The entire debate here boils down to whether, in the very unfortunate event that you are in a defensive shooting, and in the very very unfortunate event your justification for that shooting is challenged by the DA and you are tried for manslaughter or murder, and in the very, very, very unfortunate event that your own defense turns out to hinge on or be heavily influenced by GSR testing by your experts -- (whew!) -- what likelihood is there that the Court would deem that evidence inadmissible?

So, if I've got it all summed up correctly, that's the question, and it could directly apply to someone who did not commit a crime, but engaged in what we and they would believe to be lawful self-defense.

Sam1911
January 6, 2012, 11:24 PM
That's all bit wordy and perhaps convoluted, but does it help with the first question?


Absolutely, perfectly clear, thanks!

bds
January 6, 2012, 11:33 PM
I think we should clarify that some of the discussion content only applies IF you commit a crime and are charged by the DA and need a better/more effective defense strategy.
I did say "some of the discussion content" ... :)

< Taking more notes > :D

This is what I have so far:

1. I endorse the use of factory ammunition for defensive shooting.
2. Use any available ammunition (factory or reloads) to protect your life or lives of your family in "justifiable" shooting situations.
3. If/when possible, use factory ammunition.

Sam1911
January 6, 2012, 11:36 PM
If you go back to post 58 and the quotes from the Ayoob article on Bias you can note that in the second trial Bias was able to challenge the prosecution GSR evidence. And he couldn't get his own in.I read post 58 again. Was the reason that Bias' attorneys couldn't get his GSR testimony allowed because they'd poisoned the well, so to speak, in regards to the prosecution's use of such? I see that it was not allowed, but I've not yet understood why exactly it was not.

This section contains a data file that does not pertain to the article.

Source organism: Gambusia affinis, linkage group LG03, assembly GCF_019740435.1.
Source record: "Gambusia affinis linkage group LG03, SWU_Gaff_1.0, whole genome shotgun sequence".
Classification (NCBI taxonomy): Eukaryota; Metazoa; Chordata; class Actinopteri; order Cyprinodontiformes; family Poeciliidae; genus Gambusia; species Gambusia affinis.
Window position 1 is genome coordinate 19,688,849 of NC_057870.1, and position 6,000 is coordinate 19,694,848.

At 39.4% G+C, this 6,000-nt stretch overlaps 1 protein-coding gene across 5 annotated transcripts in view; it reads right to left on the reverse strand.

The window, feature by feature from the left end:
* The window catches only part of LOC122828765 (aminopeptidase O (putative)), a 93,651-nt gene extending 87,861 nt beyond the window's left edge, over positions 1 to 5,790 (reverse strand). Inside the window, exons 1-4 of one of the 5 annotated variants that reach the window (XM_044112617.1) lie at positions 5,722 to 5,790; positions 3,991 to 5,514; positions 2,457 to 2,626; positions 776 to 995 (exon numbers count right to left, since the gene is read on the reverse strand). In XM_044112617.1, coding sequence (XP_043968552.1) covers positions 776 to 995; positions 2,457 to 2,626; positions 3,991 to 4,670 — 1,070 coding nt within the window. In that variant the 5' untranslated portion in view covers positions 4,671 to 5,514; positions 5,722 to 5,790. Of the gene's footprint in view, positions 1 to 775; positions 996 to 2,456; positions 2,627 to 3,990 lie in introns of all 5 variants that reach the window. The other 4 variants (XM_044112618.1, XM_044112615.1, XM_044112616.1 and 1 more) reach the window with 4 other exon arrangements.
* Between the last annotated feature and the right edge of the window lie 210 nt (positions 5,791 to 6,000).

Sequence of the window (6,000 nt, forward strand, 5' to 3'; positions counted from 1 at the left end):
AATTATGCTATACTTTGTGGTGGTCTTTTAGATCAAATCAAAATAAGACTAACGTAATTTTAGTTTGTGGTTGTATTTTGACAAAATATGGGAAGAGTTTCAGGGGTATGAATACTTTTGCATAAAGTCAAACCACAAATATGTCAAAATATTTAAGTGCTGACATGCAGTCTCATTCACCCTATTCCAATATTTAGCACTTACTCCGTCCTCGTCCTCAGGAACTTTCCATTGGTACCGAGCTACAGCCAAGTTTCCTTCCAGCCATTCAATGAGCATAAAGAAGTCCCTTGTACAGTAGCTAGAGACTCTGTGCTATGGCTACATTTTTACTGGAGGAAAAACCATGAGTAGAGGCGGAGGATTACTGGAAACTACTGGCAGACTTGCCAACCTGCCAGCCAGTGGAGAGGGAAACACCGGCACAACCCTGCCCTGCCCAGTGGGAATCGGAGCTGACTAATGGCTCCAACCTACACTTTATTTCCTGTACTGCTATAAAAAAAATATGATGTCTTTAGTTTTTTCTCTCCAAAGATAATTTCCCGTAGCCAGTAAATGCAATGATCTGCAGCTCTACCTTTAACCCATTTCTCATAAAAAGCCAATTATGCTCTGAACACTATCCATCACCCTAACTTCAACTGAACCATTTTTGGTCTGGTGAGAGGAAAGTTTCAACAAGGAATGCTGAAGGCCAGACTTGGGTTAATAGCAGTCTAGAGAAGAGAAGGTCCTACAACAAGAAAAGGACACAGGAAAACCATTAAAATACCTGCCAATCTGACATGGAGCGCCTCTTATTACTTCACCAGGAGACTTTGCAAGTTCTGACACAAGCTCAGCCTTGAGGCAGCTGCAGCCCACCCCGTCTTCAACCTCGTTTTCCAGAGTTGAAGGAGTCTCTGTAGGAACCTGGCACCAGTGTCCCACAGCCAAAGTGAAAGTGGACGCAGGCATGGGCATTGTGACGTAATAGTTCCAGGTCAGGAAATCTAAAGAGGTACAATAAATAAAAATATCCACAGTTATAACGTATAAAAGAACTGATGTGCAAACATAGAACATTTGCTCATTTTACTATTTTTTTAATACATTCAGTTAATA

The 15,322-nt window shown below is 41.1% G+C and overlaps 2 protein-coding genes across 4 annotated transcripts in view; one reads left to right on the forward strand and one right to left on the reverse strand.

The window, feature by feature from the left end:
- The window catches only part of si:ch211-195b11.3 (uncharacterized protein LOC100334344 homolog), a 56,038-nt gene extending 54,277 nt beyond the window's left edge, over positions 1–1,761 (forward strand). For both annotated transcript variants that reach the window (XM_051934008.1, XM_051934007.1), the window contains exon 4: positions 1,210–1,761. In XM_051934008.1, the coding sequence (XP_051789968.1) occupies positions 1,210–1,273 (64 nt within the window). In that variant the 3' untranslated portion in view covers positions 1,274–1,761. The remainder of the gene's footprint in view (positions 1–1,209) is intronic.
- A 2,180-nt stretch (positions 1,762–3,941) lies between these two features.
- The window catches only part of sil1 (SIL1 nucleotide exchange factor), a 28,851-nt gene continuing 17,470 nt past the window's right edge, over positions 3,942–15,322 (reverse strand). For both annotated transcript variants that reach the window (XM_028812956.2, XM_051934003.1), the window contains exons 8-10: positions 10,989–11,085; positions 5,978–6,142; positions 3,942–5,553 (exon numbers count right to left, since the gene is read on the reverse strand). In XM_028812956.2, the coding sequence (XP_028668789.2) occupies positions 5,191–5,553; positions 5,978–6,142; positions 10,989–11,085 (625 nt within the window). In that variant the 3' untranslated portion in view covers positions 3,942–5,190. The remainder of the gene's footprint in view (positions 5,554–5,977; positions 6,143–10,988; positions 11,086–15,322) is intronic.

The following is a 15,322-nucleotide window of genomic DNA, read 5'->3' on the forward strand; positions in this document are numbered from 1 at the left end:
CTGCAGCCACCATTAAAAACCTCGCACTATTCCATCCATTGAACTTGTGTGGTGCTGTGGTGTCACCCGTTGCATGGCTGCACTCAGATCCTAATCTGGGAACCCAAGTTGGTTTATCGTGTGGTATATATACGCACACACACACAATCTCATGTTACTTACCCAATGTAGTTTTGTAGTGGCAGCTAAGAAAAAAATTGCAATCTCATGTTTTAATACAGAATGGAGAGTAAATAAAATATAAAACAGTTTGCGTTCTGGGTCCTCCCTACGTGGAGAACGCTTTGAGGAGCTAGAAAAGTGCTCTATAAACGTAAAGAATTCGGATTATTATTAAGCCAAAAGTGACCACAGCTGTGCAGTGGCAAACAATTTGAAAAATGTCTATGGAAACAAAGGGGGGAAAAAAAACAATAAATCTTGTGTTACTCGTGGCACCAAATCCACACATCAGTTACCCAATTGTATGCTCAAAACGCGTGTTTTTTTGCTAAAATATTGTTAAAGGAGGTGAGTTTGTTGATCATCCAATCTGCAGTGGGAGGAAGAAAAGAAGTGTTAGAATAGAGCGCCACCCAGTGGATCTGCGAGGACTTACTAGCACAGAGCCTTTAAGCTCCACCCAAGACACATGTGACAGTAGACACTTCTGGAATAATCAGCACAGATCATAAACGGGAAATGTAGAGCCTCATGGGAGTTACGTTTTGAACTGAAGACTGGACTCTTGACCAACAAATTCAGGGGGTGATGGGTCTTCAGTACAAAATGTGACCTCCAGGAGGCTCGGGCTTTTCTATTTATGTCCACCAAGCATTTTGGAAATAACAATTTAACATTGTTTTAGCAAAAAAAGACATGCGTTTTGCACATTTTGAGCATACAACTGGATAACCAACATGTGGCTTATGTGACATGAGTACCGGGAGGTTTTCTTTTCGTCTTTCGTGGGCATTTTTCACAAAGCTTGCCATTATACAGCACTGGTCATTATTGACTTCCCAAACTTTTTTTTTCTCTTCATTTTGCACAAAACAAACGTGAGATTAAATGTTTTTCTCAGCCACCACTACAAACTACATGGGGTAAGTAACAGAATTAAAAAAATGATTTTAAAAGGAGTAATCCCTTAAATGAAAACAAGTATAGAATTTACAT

The prosecution in the first trial did something very similar to your iron bar -vs- aluminum bar analogy. That was pretty poor work and doesn't match up, even sorta, to what Ken has shared about proper procedure as outlined by PSP, KSP, DOJ, etc.

In fact, it would appear that a knowledgeable expert for the defense should have been able quite easily to have done a much more thorough and appropriate job of exactly the same testing. Would that not have been admissible under "normal" circumstances? And, if not, on what grounds?

(I remember the general answer to this question, from other conversations where we've touched on this, regarding repeatability and impartiality, etc., but I'm looking here for whether the judge actually spoke to that matter in disallowing it in the Bias case.)

It really boils down to a question of relevance. If my case involves the amount of force necessary to bend a steel bar, testing to find out how much force is needed to bend an aluminum bar is irrelevant. Such tests would have nothing to do with the issue at hand.

bds
January 6, 2012, 11:45 PM
...I believe the OP's questions had to do with "defensive" shooting. If you allow yourself and engage yourself in non-justifiable shooting, then you are in trouble for breaking the law. Hence why we should educate/familiarize ourselves to the applicable local/state/federal laws concerning gun ownership/proper use and not violate them...